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ESG News Review: Will voters clip the EU’s wings on climate policy?

Shall we turn our thoughts to the election? No, not that one. Or that one.

The other one.

Yes, it may be getting less ink and fewer pixels in the UK’s media at the moment, but voting is getting underway in the European Parliamentary elections.

For tackling the impact of climate change, and arguably across the wider ESG landscape, the decisions over who takes up the MEP seats in Brussels for the next five years will be pivotal. The continued rollout, or any rowing back on, EU policy to address the environment will be shaped by how this election falls out, with a shift to the right broadly projected.

EU member states go the polls from Thursday, with results expected late on Sunday.

But as the BBC covered this week, the direction of agenda-setting and ambitious policy agendas, centred on the European Green Deal, seems to have prompted a “greenlash” that may ultimately undermine Europe’s intention to become carbon neutral by 2050.

The Ukraine war, rising household costs and protests over agricultural reforms were principal factors that may turn voters against previous green intentions. “Most of the policies that decide how the EU achieves its goals for 2040 still have to be agreed in the coming years. Additionally, if there’s enough political pressure, even directives that have already been approved can be changed,” wrote the BBC.

Yet according to The Guardian, a lurch to the right may not be as severe as polls suggest, and even so may not put the brakes on climate policy to the degree some are expecting.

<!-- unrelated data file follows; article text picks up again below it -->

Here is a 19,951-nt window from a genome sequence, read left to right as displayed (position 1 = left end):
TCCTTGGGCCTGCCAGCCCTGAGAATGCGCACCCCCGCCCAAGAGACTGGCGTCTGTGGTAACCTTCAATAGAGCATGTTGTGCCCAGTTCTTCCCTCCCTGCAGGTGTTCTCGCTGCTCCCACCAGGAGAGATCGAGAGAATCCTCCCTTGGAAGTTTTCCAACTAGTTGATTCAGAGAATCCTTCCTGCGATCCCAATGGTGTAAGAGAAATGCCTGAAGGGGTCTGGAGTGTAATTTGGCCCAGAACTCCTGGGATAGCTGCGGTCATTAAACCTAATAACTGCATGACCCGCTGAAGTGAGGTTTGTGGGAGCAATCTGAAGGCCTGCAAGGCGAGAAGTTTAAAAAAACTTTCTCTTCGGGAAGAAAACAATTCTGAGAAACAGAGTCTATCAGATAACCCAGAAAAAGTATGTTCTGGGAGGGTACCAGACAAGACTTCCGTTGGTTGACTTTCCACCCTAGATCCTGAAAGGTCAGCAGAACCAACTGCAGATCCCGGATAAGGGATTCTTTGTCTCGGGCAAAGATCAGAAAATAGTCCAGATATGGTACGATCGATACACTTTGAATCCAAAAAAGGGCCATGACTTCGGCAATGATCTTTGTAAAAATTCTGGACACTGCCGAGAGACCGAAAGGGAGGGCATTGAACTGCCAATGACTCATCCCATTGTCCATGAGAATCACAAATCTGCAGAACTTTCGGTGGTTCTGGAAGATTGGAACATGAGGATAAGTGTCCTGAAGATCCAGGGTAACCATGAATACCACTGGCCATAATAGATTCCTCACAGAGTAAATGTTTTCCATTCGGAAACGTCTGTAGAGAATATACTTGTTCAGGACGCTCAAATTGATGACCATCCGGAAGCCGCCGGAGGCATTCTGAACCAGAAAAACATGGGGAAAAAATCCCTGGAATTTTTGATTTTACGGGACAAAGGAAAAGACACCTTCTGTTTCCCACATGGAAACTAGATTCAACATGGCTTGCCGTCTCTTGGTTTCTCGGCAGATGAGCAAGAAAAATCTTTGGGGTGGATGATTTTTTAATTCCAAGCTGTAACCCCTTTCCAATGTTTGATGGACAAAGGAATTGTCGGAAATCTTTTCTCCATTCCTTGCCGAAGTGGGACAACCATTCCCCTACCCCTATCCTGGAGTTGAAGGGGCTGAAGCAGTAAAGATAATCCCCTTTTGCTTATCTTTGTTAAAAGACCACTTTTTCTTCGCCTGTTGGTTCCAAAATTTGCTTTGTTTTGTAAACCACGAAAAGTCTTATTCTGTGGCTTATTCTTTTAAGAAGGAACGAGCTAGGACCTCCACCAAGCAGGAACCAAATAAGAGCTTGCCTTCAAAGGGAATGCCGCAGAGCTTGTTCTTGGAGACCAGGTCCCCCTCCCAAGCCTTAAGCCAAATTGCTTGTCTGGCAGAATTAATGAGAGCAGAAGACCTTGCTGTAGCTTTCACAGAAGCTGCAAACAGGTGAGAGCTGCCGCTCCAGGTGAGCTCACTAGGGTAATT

“High polling numbers for radical rightwing parties could even help swing centrist voters toward the Greens. In their campaigns, their politicians have pushed the message that a vote for the Greens will protect Europe not just from extreme weather, but also from the far right,” it noted.

Meanwhile, the current president, Ursula von der Leyen, who is seeking re-election, appears to have softened her hard stance on progressive climate policies ahead of polling, but may be biding her time or making the transition more business-friendly, observers believe.

As Politico put it, von der Leyen’s defining achievement of her first term has been “the world’s only continent-scale package of climate laws, known as the European Green Deal.”

But it added: “By November, the bloc may also face the question of how to respond to the second presidency of Donald Trump. Everything the EU does in that scenario will need to emphasise its own climate credentials, or risk global green commitments unraveling as American leadership evaporates.”

The UK will have its own political ding-dong over climate-related policy and investment during the next few weeks, The EU has already has its own, and the next few days will reveal how the political mix may shift for the next five-year term, and give clues around the pace and possible reform of its climate policy drive.

But it will then be some months before the overall picture of what may be reshaped, and how that sets the global tone, becomes clearer.

The ESG News Review is written by Steve Earl, a Partner at PR agency BOLDT.

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